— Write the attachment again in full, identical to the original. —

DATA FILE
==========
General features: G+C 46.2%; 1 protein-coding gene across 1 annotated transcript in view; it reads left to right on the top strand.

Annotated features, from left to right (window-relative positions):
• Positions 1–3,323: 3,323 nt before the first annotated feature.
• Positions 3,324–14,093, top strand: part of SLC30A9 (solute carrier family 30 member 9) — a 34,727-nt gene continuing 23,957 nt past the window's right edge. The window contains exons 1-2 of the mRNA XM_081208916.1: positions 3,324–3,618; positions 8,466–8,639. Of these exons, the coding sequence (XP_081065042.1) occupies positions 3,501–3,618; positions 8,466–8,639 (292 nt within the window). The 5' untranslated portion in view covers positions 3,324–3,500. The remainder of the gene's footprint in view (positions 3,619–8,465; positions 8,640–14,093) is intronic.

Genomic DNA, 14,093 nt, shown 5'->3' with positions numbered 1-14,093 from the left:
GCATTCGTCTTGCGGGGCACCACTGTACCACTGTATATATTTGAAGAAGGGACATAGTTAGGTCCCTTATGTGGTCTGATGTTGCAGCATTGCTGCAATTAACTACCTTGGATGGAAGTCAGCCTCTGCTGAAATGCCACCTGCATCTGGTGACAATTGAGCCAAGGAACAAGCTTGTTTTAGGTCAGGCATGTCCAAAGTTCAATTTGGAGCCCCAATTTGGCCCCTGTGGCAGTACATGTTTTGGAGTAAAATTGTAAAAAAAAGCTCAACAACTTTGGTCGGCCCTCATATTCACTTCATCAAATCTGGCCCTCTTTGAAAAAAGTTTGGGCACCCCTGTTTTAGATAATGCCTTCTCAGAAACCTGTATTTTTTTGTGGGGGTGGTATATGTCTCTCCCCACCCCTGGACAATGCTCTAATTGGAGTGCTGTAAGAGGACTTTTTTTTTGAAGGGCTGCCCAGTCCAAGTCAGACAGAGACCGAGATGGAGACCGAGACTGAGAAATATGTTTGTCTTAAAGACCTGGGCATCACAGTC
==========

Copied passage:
General features: G+C 46.2%; 1 protein-coding gene across 1 annotated transcript in view; it reads left to right on the top strand.

Annotated features, from left to right (window-relative positions):
• Positions 1–3,323: 3,323 nt before the first annotated feature.
• Positions 3,324–14,093, top strand: part of SLC30A9 (solute carrier family 30 member 9) — a 34,727-nt gene continuing 23,957 nt past the window's right edge. The window contains exons 1-2 of the mRNA XM_081208916.1: positions 3,324–3,618; positions 8,466–8,639. Of these exons, the coding sequence (XP_081065042.1) occupies positions 3,501–3,618; positions 8,466–8,639 (292 nt within the window). The 5' untranslated portion in view covers positions 3,324–3,500. The remainder of the gene's footprint in view (positions 3,619–8,465; positions 8,640–14,093) is intronic.

Genomic DNA, 14,093 nt, shown 5'->3' with positions numbered 1-14,093 from the left:
GCATTCGTCTTGCGGGGCACCACTGTACCACTGTATATATTTGAAGAAGGGACATAGTTAGGTCCCTTATGTGGTCTGATGTTGCAGCATTGCTGCAATTAACTACCTTGGATGGAAGTCAGCCTCTGCTGAAATGCCACCTGCATCTGGTGACAATTGAGCCAAGGAACAAGCTTGTTTTAGGTCAGGCATGTCCAAAGTTCAATTTGGAGCCCCAATTTGGCCCCTGTGGCAGTACATGTTTTGGAGTAAAATTGTAAAAAAAAGCTCAACAACTTTGGTCGGCCCTCATATTCACTTCATCAAATCTGGCCCTCTTTGAAAAAAGTTTGGGCACCCCTGTTTTAGATAATGCCTTCTCAGAAACCTGTATTTTTTTGTGGGGGTGGTATATGTCTCTCCCCACCCCTGGACAATGCTCTAATTGGAGTGCTGTAAGAGGACTTTTTTTTTGAAGGGCTGCCCAGTCCAAGTCAGACAGAGACCGAGATGGAGACCGAGACTGAGAAATATGTTTGTCTTAAAGACCTGGGCATCACAGTC